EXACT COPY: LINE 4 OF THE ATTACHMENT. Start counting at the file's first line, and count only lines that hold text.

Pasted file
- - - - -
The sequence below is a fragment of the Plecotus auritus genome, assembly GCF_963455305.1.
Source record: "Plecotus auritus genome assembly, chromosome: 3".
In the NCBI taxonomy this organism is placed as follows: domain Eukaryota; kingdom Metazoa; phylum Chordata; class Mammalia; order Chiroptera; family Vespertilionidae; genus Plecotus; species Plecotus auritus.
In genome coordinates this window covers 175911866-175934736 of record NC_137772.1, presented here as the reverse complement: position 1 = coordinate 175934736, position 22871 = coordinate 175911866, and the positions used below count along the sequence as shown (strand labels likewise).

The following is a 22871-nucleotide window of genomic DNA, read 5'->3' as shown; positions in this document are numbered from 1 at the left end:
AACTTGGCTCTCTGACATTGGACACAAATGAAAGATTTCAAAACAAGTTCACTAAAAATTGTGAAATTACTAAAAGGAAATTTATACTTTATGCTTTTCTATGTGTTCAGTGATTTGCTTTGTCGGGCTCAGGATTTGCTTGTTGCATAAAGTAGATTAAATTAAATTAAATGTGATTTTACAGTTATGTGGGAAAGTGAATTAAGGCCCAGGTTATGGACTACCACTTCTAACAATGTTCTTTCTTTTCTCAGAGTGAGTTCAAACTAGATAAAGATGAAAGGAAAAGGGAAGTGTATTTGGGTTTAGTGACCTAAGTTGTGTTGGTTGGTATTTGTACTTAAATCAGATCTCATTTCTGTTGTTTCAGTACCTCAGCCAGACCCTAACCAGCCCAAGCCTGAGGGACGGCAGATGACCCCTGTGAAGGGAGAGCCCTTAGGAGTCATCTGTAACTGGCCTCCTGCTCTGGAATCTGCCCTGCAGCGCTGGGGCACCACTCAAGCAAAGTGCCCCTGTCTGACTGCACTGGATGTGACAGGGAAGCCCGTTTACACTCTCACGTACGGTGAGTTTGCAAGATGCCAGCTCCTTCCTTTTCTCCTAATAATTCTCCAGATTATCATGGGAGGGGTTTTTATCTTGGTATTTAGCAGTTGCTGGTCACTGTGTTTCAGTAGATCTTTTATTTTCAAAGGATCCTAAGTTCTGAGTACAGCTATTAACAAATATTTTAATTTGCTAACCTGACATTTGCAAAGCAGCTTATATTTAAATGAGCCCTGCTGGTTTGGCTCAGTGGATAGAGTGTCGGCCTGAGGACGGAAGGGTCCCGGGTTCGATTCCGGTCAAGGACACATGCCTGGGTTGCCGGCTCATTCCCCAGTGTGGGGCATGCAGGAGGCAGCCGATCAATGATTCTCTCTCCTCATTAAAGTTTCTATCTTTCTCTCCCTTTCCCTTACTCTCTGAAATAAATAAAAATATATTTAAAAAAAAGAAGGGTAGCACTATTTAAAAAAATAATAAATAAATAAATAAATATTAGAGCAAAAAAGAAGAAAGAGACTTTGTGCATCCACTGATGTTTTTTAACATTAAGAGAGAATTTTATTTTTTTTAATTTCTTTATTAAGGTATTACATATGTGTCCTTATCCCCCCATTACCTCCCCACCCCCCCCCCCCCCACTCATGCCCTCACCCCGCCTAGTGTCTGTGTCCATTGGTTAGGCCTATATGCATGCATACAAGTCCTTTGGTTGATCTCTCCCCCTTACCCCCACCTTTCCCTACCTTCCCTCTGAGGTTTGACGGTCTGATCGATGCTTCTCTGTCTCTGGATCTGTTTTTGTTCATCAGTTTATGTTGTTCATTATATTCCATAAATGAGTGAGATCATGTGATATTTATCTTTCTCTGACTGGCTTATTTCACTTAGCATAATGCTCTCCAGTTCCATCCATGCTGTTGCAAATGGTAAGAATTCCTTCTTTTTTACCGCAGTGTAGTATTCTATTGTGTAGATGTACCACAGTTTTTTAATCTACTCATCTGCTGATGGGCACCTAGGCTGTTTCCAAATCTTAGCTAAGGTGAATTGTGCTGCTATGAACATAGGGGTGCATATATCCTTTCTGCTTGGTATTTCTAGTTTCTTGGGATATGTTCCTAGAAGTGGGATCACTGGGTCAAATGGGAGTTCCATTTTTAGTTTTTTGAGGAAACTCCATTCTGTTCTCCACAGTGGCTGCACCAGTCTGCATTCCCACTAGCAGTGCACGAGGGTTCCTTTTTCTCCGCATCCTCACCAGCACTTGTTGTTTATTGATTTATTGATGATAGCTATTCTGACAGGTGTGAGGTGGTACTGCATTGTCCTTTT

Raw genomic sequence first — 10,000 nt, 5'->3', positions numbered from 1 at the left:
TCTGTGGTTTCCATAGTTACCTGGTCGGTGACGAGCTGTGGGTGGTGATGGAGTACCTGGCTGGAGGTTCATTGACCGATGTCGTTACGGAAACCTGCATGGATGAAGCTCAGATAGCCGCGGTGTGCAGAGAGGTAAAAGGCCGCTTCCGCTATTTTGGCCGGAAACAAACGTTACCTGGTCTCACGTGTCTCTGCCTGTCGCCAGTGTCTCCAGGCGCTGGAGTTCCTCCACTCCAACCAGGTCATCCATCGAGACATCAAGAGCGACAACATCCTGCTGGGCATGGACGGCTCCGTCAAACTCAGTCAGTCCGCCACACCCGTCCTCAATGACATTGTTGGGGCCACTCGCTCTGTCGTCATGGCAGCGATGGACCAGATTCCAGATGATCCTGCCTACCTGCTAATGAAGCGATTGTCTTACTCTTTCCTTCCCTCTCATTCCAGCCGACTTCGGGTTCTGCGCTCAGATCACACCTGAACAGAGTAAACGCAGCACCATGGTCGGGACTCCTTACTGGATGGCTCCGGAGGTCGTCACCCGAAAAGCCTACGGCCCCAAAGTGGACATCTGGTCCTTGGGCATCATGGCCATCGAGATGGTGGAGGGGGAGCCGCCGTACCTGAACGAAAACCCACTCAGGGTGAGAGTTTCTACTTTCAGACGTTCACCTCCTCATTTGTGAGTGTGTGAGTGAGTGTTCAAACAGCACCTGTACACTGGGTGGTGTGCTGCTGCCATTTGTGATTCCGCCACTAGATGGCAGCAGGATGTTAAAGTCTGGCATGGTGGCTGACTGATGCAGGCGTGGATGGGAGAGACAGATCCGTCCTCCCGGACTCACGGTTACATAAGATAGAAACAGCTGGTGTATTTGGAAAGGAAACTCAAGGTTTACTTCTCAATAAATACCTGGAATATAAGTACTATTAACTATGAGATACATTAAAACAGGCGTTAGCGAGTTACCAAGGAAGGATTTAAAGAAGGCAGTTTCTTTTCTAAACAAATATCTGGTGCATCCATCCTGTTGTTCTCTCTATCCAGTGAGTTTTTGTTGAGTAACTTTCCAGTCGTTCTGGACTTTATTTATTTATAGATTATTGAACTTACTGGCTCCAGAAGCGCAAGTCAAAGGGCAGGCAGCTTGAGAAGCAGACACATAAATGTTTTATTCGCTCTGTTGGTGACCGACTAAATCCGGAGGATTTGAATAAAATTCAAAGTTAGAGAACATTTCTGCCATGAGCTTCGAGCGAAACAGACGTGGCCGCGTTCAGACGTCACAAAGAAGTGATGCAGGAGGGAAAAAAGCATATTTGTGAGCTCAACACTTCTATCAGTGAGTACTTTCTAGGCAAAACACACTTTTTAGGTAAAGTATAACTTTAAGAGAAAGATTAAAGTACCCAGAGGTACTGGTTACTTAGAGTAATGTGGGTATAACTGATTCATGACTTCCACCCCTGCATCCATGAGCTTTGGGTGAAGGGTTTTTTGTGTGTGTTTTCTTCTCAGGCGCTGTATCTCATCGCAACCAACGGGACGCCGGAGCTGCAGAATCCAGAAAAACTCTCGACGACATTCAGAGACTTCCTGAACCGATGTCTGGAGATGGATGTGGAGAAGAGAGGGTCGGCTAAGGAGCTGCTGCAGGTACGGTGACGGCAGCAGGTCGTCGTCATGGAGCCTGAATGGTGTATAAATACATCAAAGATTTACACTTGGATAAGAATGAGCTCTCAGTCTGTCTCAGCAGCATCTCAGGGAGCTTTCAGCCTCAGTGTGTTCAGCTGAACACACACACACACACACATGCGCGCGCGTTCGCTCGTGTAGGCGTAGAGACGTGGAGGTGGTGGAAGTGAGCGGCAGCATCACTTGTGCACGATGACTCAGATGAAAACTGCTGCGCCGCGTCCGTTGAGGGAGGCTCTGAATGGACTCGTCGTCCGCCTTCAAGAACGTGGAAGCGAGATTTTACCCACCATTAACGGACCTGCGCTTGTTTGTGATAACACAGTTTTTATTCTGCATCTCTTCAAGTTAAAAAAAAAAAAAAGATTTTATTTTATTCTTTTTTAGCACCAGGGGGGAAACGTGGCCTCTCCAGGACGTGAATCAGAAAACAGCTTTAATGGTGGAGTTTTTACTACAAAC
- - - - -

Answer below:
In genome coordinates this window covers 175911866-175934736 of record NC_137772.1, presented here as the reverse complement: position 1 = coordinate 175934736, position 22871 = coordinate 175911866, and the positions used below count along the sequence as shown (strand labels likewise).